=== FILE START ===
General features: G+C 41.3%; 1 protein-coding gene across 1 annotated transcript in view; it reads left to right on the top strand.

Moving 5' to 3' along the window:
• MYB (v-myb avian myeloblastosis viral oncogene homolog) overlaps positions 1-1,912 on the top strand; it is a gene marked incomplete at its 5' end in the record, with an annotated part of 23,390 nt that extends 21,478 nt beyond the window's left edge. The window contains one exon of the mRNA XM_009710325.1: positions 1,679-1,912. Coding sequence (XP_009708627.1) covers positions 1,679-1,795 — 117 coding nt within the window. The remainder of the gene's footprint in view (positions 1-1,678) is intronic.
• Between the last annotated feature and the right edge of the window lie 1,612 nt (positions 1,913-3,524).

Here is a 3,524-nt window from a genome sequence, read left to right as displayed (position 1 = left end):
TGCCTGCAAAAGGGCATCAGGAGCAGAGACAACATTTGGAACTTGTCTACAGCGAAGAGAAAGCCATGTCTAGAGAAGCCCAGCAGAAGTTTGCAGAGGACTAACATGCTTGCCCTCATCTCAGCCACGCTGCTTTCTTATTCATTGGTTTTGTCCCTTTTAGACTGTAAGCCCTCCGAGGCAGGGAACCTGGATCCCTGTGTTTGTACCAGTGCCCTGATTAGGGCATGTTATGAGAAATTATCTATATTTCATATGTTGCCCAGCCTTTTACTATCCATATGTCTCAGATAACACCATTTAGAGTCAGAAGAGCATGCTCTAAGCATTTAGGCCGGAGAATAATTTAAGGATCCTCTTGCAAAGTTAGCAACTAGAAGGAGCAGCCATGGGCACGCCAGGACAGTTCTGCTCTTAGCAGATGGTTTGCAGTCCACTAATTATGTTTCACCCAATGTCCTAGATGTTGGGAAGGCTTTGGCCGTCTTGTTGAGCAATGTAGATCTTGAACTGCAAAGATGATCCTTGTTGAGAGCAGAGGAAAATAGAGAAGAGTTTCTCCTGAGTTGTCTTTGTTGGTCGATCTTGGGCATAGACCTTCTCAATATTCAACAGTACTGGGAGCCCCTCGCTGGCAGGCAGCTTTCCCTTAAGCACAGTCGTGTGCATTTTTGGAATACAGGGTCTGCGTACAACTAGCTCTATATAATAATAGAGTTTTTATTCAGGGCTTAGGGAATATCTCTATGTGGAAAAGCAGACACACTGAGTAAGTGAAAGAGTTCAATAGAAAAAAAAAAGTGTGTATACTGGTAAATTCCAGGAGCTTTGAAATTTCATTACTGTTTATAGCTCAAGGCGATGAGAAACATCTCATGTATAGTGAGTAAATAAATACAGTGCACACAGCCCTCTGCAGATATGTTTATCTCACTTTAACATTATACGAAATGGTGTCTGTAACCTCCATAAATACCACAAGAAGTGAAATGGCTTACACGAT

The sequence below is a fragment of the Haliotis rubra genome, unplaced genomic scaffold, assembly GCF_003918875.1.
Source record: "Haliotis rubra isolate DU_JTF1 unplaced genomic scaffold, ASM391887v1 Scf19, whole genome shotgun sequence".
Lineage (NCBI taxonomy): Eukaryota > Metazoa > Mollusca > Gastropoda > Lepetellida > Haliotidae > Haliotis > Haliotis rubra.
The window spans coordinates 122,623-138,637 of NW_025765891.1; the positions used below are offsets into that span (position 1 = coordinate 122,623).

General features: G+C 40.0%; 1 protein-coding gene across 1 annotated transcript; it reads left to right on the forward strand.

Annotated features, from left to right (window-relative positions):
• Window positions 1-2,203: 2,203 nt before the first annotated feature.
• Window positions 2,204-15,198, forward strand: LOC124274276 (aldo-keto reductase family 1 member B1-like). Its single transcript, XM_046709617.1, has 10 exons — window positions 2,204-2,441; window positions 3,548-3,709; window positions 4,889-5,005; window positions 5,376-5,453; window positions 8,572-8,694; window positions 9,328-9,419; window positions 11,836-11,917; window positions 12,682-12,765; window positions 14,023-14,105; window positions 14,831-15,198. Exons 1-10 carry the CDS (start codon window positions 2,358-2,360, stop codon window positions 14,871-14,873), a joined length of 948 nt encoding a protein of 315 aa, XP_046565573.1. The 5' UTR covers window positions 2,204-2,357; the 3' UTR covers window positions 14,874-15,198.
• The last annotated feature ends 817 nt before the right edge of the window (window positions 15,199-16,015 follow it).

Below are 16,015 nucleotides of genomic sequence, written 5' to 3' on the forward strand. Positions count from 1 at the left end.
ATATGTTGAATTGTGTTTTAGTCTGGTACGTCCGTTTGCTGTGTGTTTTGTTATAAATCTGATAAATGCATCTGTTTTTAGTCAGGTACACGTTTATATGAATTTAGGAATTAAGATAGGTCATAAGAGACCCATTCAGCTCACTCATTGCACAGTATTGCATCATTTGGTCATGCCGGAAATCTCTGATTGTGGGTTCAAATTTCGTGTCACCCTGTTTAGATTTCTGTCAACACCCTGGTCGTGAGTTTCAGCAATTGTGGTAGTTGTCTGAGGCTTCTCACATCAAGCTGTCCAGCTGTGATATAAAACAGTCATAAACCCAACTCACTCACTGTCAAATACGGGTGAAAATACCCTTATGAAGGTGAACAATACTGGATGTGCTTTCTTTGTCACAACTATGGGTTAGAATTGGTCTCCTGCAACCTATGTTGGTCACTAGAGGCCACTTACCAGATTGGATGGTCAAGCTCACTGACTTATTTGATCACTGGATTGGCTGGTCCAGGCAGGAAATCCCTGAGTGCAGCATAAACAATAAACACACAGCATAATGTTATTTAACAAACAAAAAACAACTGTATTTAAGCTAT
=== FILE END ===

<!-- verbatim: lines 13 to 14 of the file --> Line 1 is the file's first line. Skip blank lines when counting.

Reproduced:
• Window positions 1-2,203: 2,203 nt before the first annotated feature.
• Window positions 2,204-15,198, forward strand: LOC124274276 (aldo-keto reductase family 1 member B1-like). Its single transcript, XM_046709617.1, has 10 exons — window positions 2,204-2,441; window positions 3,548-3,709; window positions 4,889-5,005; window positions 5,376-5,453; window positions 8,572-8,694; window positions 9,328-9,419; window positions 11,836-11,917; window positions 12,682-12,765; window positions 14,023-14,105; window positions 14,831-15,198. Exons 1-10 carry the CDS (start codon window positions 2,358-2,360, stop codon window positions 14,871-14,873), a joined length of 948 nt encoding a protein of 315 aa, XP_046565573.1. The 5' UTR covers window positions 2,204-2,357; the 3' UTR covers window positions 14,874-15,198.